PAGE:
Structural brain complexity and cognitive decline in late life: A longitudinal study in the Aberdeen 1936 Birth Cohort

Anca-Larisa Sandu-Giuraniuc, Roger T Staff, Chris J McNeil, Nazahah Mustafa, Trevor Ahearn, Lawrence J Whalley, Alison D Murray

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Abstract

Brain morphology and cognitive ability change with age. Gray and white matter volumes decrease markedly by the 7th decade of life when cognitive decreases first become readily detectable. As a consequence, the shape complexity of the cortical mantle may also change. The purposes of this study are to examine changes over a five year period in brain structural complexity in late life, and to investigate cognitive correlates of any changes. Brain magnetic resonance images at 1.5Tesla were acquired from the Aberdeen 1936 Birth Cohort at about ages 68years (243 participants) and 73years (148 participants returned). Measures of brain complexity were extracted using Fractal Dimension (FD) and calculated using the box-counting method. White matter complexity, brain volumes and cognitive performance were measured at both 68 and 73years. Childhood ability was measured at age 11 using the Moray House Test. FD and brain volume decrease significantly from age 68 to 73years. Using a multilevel linear modeling approach, we conclude that individual decreases in late life white matter complexity are not associated with differences in executive function but are linked to information processing speed, auditory-verbal learning, and reasoning in specific models-with adjustment for childhood mental ability. A significant association was found after adjustment for age, brain volume and childhood mental ability. Complexity of white matter is associated with higher fluid cognitive ability and, in a longitudinal study, predicts retention of cognitive ability within late life.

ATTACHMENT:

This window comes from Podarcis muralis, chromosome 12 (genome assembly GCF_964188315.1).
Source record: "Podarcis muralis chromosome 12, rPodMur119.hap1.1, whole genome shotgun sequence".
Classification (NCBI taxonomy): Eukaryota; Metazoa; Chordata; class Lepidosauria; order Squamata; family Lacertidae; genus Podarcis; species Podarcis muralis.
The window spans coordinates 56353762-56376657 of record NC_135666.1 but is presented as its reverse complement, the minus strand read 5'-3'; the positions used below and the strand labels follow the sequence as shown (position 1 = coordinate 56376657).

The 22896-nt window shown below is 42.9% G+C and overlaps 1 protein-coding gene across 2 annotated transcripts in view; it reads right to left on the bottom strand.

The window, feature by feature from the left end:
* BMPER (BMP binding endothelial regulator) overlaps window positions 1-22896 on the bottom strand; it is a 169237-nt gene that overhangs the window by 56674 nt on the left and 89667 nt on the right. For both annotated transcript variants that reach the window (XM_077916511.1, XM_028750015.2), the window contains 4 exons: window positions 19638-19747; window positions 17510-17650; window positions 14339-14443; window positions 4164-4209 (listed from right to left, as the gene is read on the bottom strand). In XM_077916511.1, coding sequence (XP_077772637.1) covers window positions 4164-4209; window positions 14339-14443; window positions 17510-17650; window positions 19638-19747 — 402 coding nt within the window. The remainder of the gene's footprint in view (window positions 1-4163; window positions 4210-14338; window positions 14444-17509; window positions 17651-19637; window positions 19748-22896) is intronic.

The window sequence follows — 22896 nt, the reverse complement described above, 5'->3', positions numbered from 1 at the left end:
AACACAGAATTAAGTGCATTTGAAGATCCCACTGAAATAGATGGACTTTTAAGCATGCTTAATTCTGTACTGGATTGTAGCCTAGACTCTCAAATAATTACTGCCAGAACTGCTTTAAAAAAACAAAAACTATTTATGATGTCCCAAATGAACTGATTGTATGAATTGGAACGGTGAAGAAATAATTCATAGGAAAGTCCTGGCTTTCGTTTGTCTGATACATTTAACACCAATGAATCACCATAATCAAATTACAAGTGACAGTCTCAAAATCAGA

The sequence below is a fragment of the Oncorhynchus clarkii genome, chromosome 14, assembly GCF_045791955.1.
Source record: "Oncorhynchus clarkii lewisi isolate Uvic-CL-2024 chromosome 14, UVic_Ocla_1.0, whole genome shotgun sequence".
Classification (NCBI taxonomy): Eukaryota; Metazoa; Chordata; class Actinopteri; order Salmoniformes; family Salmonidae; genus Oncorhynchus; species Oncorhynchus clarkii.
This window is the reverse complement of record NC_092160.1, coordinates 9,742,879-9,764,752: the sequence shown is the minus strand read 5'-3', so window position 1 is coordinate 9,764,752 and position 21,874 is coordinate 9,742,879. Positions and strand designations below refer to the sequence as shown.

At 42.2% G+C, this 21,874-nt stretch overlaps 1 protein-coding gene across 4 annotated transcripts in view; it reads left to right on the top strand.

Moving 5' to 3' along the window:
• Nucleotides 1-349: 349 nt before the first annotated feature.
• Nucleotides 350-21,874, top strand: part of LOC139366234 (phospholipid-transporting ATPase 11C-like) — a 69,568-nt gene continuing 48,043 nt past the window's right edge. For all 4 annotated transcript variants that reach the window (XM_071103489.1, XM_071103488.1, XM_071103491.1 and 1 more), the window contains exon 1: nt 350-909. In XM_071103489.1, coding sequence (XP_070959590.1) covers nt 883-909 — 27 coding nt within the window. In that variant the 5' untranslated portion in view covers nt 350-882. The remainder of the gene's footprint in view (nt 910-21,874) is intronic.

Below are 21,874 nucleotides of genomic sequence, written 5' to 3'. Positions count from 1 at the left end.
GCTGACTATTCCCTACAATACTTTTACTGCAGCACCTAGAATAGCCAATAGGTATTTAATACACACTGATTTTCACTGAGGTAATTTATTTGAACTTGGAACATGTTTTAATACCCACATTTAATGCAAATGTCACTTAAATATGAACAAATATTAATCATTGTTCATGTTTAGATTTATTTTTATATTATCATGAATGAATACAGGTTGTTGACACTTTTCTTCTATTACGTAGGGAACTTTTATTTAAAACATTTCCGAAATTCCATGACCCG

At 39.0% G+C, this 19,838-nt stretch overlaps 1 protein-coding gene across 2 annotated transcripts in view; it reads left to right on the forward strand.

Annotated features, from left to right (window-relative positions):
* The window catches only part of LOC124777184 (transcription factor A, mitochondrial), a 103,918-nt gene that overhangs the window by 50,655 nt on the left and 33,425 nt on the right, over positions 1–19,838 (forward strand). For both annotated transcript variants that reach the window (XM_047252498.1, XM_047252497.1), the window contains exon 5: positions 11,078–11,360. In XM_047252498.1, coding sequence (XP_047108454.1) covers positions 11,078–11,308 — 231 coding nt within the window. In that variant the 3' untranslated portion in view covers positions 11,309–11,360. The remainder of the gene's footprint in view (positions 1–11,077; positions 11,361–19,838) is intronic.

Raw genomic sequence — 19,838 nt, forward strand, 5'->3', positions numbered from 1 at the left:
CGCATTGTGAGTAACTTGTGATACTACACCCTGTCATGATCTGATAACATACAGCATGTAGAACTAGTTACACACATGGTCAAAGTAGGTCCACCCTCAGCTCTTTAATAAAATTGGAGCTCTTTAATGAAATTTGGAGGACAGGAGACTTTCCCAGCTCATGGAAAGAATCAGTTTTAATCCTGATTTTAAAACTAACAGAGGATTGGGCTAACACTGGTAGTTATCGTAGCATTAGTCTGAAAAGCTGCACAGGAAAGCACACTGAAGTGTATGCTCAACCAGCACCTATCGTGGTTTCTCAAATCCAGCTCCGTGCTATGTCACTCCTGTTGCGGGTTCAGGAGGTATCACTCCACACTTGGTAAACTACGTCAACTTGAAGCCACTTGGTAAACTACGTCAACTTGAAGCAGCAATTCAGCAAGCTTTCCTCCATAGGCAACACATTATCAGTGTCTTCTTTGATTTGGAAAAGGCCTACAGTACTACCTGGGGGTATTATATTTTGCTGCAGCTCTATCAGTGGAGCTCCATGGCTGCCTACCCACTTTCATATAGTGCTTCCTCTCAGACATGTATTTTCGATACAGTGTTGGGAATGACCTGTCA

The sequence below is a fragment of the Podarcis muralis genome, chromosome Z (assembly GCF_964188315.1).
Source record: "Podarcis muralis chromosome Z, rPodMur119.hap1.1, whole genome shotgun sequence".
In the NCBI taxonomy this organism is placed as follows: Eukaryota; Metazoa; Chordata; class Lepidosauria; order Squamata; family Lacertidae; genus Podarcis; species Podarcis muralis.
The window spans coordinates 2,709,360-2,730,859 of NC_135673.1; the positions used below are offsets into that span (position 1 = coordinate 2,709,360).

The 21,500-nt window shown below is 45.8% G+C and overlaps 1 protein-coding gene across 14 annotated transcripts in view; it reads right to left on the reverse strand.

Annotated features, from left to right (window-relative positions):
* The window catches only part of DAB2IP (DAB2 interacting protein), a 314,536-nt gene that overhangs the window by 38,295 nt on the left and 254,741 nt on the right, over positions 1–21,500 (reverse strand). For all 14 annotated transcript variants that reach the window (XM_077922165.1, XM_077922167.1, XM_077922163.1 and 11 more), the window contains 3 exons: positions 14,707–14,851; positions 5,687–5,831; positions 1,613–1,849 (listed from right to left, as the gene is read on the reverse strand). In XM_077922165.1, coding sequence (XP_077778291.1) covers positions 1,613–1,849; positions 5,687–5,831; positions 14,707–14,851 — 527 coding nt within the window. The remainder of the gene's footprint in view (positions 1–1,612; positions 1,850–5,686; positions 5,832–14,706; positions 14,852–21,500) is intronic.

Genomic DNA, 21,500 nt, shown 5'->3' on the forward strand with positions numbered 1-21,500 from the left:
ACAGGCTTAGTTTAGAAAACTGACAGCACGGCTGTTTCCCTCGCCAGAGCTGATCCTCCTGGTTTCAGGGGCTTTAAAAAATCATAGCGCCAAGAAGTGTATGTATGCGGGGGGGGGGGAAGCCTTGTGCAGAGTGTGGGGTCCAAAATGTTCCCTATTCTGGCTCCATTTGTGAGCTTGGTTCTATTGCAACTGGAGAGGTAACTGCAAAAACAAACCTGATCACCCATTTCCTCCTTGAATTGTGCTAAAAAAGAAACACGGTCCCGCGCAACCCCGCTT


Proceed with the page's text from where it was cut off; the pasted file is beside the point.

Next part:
Original languageEnglish
Pages (from-to)558-563
Number of pages6
JournalNeuroimage
Volume100
Early online date30 Jun 2014
DOIs
Publication statusPublished - 15 Oct 2014

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Keywords

  • cortical complexity
  • fractal dimension
  • white matter
  • cognition
  • aging
  • brain magnetic resonance imaging

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